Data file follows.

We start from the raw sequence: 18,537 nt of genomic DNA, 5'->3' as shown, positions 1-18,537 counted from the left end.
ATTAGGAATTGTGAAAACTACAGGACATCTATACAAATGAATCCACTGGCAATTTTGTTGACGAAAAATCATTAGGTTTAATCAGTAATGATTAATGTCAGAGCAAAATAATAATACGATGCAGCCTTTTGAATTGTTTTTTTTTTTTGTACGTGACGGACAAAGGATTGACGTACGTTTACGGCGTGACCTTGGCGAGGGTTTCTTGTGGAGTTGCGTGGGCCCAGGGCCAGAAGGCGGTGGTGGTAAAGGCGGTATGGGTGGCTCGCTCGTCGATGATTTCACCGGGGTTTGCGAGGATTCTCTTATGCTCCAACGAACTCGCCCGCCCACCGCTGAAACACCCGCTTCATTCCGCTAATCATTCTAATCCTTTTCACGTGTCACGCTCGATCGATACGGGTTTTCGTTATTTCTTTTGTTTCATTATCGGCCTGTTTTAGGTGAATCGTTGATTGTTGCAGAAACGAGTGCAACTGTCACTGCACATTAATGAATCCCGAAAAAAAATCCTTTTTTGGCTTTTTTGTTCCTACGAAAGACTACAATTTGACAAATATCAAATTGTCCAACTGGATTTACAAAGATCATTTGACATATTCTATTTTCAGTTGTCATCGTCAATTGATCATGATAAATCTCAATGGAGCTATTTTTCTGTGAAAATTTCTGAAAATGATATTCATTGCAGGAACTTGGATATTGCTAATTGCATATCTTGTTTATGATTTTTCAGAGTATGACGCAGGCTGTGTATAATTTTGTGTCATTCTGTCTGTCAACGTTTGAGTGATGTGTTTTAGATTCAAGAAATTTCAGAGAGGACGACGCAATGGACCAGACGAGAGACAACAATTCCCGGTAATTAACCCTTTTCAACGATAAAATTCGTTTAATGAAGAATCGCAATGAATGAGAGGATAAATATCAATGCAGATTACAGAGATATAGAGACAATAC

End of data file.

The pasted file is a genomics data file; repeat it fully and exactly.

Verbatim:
We start from the raw sequence: 18,537 nt of genomic DNA, 5'->3' as shown, positions 1-18,537 counted from the left end.
ATTAGGAATTGTGAAAACTACAGGACATCTATACAAATGAATCCACTGGCAATTTTGTTGACGAAAAATCATTAGGTTTAATCAGTAATGATTAATGTCAGAGCAAAATAATAATACGATGCAGCCTTTTGAATTGTTTTTTTTTTTTGTACGTGACGGACAAAGGATTGACGTACGTTTACGGCGTGACCTTGGCGAGGGTTTCTTGTGGAGTTGCGTGGGCCCAGGGCCAGAAGGCGGTGGTGGTAAAGGCGGTATGGGTGGCTCGCTCGTCGATGATTTCACCGGGGTTTGCGAGGATTCTCTTATGCTCCAACGAACTCGCCCGCCCACCGCTGAAACACCCGCTTCATTCCGCTAATCATTCTAATCCTTTTCACGTGTCACGCTCGATCGATACGGGTTTTCGTTATTTCTTTTGTTTCATTATCGGCCTGTTTTAGGTGAATCGTTGATTGTTGCAGAAACGAGTGCAACTGTCACTGCACATTAATGAATCCCGAAAAAAAATCCTTTTTTGGCTTTTTTGTTCCTACGAAAGACTACAATTTGACAAATATCAAATTGTCCAACTGGATTTACAAAGATCATTTGACATATTCTATTTTCAGTTGTCATCGTCAATTGATCATGATAAATCTCAATGGAGCTATTTTTCTGTGAAAATTTCTGAAAATGATATTCATTGCAGGAACTTGGATATTGCTAATTGCATATCTTGTTTATGATTTTTCAGAGTATGACGCAGGCTGTGTATAATTTTGTGTCATTCTGTCTGTCAACGTTTGAGTGATGTGTTTTAGATTCAAGAAATTTCAGAGAGGACGACGCAATGGACCAGACGAGAGACAACAATTCCCGGTAATTAACCCTTTTCAACGATAAAATTCGTTTAATGAAGAATCGCAATGAATGAGAGGATAAATATCAATGCAGATTACAGAGATATAGAGACAATAC